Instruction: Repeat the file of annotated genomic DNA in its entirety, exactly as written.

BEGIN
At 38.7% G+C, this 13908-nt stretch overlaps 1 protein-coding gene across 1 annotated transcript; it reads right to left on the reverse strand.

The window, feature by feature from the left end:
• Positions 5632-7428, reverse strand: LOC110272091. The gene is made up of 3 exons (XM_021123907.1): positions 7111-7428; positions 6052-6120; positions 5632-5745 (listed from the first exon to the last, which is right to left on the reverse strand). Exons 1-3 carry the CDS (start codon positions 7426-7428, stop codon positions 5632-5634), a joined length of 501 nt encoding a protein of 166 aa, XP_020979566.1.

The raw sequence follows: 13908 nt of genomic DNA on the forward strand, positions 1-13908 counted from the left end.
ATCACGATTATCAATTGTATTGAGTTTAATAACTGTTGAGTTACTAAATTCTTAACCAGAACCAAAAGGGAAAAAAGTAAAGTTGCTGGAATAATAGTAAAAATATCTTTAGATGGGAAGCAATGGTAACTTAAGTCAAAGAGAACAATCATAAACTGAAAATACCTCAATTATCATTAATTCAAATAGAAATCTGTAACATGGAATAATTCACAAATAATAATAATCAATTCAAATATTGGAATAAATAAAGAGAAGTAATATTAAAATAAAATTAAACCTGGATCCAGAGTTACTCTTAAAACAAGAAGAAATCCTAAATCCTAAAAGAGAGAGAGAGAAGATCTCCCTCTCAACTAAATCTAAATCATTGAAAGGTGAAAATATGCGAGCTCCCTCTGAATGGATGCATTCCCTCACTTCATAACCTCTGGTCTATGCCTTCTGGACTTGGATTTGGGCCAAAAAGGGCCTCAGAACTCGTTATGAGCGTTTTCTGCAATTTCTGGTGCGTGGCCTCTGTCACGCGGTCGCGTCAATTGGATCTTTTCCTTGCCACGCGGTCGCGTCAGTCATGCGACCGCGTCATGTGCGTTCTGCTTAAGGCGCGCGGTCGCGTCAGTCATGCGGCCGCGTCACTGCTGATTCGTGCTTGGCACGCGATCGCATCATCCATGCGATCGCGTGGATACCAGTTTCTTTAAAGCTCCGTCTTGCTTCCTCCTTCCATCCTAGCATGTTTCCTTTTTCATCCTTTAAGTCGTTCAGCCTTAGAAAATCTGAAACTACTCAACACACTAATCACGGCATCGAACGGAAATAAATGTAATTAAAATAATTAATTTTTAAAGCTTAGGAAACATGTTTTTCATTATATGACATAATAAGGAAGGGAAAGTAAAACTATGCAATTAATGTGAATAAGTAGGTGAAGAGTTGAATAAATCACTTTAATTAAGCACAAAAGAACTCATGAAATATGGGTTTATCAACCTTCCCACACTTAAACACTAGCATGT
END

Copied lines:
At 38.7% G+C, this 13908-nt stretch overlaps 1 protein-coding gene across 1 annotated transcript; it reads right to left on the reverse strand.

The window, feature by feature from the left end:
• Positions 5632-7428, reverse strand: LOC110272091. The gene is made up of 3 exons (XM_021123907.1): positions 7111-7428; positions 6052-6120; positions 5632-5745 (listed from the first exon to the last, which is right to left on the reverse strand). Exons 1-3 carry the CDS (start codon positions 7426-7428, stop codon positions 5632-5634), a joined length of 501 nt encoding a protein of 166 aa, XP_020979566.1.

The raw sequence follows: 13908 nt of genomic DNA on the forward strand, positions 1-13908 counted from the left end.
ATCACGATTATCAATTGTATTGAGTTTAATAACTGTTGAGTTACTAAATTCTTAACCAGAACCAAAAGGGAAAAAAGTAAAGTTGCTGGAATAATAGTAAAAATATCTTTAGATGGGAAGCAATGGTAACTTAAGTCAAAGAGAACAATCATAAACTGAAAATACCTCAATTATCATTAATTCAAATAGAAATCTGTAACATGGAATAATTCACAAATAATAATAATCAATTCAAATATTGGAATAAATAAAGAGAAGTAATATTAAAATAAAATTAAACCTGGATCCAGAGTTACTCTTAAAACAAGAAGAAATCCTAAATCCTAAAAGAGAGAGAGAGAAGATCTCCCTCTCAACTAAATCTAAATCATTGAAAGGTGAAAATATGCGAGCTCCCTCTGAATGGATGCATTCCCTCACTTCATAACCTCTGGTCTATGCCTTCTGGACTTGGATTTGGGCCAAAAAGGGCCTCAGAACTCGTTATGAGCGTTTTCTGCAATTTCTGGTGCGTGGCCTCTGTCACGCGGTCGCGTCAATTGGATCTTTTCCTTGCCACGCGGTCGCGTCAGTCATGCGACCGCGTCATGTGCGTTCTGCTTAAGGCGCGCGGTCGCGTCAGTCATGCGGCCGCGTCACTGCTGATTCGTGCTTGGCACGCGATCGCATCATCCATGCGATCGCGTGGATACCAGTTTCTTTAAAGCTCCGTCTTGCTTCCTCCTTCCATCCTAGCATGTTTCCTTTTTCATCCTTTAAGTCGTTCAGCCTTAGAAAATCTGAAACTACTCAACACACTAATCACGGCATCGAACGGAAATAAATGTAATTAAAATAATTAATTTTTAAAGCTTAGGAAACATGTTTTTCATTATATGACATAATAAGGAAGGGAAAGTAAAACTATGCAATTAATGTGAATAAGTAGGTGAAGAGTTGAATAAATCACTTTAATTAAGCACAAAAGAACTCATGAAATATGGGTTTATCAACCTTCCCACACTTAAACACTAGCATGT